There was little chance that the producers, Craig Zadan and Neil Meron, who produced a Judy Garland television movie, would let the 75th anniversary of “The Wizard of Oz” go by without a tribute. They asked Pink, who has a huge gay following, to sing “Over the Rainbow,” and she did it with proper deference, without a trapeze but instead in a conventional red evening gown. She got a standing ovation.

February 24, 2013

Identity Thief Stole The Oscars Weekend

 Identity Thief stole a slow box office this Oscars Weekend.
'Identity Thief' fails to steal critics' hearts
The Jason Bateman-Melissa McCarthycomedy earned $13.5 million, which was enough to beat second place finisher, Dwayne Johnson’s new releaseSnitch, which took in $13.2 million.
The Julianne Hough-Josh Duhamelromance Safe Haven came in third with $10.8 million.
Alien family film Escape From Planet Earthand Bruce Willis’ action sequel A Good Day to Die Hard took fourth and fifth places with $10.4 million and $9.3 million, respectively.
Rounding out the Top 10 were alien thriller Dark Skies ($8.5 million), Oscar contender Silver Linings Playbook ($5.7 million), zombie romance Warm Bodies ($4.5 million), the supernatural Beautiful Creatures($3.6 million), and pharmacological dramaSide Effects ($3.4 million).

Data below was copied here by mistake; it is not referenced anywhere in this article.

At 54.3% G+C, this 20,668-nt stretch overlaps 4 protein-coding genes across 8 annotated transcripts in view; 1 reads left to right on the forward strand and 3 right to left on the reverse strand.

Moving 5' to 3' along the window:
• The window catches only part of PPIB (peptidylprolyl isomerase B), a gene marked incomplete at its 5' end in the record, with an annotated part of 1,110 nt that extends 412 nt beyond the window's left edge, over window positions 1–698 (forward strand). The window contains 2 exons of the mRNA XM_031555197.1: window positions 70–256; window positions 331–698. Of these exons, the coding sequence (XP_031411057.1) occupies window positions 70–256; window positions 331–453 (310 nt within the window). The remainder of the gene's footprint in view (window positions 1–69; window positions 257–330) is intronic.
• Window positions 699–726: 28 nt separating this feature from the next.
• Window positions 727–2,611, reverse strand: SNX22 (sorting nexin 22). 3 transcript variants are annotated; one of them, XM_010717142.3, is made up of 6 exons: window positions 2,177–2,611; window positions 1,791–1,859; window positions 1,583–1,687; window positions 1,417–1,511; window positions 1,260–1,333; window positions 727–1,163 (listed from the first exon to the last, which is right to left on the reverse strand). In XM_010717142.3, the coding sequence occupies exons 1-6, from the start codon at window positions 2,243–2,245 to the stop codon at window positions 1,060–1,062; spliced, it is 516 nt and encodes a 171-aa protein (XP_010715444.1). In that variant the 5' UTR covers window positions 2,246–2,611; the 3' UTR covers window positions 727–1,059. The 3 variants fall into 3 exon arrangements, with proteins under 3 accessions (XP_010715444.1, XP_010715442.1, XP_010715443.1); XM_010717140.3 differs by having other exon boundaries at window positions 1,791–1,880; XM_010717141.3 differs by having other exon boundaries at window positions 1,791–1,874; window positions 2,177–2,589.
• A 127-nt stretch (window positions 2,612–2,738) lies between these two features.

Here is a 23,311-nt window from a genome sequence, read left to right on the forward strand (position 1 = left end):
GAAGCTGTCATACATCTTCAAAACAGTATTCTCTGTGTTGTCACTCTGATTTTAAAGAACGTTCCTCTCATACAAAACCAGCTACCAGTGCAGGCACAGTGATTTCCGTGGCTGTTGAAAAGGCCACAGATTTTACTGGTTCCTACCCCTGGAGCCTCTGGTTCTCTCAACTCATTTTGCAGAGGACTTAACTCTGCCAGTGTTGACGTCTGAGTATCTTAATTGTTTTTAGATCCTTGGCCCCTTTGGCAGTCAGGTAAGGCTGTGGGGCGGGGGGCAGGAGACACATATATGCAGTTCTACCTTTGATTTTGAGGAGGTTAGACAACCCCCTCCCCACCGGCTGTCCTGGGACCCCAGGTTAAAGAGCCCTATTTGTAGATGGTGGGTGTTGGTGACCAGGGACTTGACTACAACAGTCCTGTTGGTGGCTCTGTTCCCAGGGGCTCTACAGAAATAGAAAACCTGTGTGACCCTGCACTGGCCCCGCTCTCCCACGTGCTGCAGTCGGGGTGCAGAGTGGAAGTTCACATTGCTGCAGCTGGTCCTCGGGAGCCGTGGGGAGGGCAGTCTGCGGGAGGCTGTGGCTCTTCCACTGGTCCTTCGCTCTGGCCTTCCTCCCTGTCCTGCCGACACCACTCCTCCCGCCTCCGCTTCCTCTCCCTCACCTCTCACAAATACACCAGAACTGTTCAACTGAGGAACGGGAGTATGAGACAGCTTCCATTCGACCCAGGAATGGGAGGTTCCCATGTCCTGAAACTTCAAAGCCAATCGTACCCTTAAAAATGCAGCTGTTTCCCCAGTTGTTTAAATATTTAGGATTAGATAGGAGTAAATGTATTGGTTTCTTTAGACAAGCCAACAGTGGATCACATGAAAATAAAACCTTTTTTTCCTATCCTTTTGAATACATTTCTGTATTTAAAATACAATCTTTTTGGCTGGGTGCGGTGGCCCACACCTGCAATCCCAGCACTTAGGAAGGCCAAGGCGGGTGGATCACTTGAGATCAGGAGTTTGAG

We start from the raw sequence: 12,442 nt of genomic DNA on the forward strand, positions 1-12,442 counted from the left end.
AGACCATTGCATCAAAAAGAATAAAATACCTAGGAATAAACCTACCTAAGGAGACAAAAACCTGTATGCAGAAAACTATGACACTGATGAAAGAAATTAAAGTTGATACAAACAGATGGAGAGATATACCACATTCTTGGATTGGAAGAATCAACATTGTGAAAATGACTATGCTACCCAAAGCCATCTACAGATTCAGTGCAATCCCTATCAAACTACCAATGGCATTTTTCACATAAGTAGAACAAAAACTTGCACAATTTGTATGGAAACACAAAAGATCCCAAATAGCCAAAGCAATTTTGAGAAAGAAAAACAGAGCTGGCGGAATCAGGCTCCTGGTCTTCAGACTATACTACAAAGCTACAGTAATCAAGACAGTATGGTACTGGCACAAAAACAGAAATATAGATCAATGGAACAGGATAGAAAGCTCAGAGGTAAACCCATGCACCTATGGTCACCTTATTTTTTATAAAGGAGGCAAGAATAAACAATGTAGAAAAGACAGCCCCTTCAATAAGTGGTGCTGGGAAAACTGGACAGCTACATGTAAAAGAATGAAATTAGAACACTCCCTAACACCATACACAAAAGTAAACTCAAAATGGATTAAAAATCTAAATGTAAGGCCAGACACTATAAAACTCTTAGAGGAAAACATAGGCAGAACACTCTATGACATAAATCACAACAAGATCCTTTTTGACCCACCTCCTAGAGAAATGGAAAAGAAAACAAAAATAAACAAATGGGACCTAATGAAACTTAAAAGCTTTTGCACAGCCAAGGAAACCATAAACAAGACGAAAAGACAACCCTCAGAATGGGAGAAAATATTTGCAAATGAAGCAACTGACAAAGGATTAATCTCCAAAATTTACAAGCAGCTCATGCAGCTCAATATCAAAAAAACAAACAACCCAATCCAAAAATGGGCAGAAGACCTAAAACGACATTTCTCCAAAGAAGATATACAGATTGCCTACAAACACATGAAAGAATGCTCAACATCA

September 27, 2012

Philippines’Oscar Bet is a Drama on Aging Gay Man


Photo credit: AP | Filipino writer and director Jun Robles Lana answers questions during an interview in suburban Quezon City, north of ManilaPhilippines on Wednesday Sept. 26, 2012. Lana's film “Bwakaw”, an indie drama that explores the loneliness and missed opportunities of an ailing, 70-year-old gay man has tested the local sensibilities about sexuality and, if it passes theAcademy Awards’ nomination process, may get a shot as the country’s entry for the best foreign-language film next year.(AP Photo/Aaron Favila)


MANILA, Philippines - (AP) -- An independent drama that explores the loneliness and missed opportunities of an ailing, 70-year-old gay man is testing Philippine sensibilities about sexuality and hoping to advance in the Academy Awards' foreign-language film competition next year.
"Bwakaw," or "Voracious," has received positive reviews and local awards and is doing the rounds of international film festivals inToronto, New York, Hawaii and Tokyo.
Writer and director Jun Robles Lana says the movie is named after a stray dog with a voracious appetite for life that has a bond with the main character, Rene. Bwakaw's zest for life contrasts with Rene's grumpy disposition.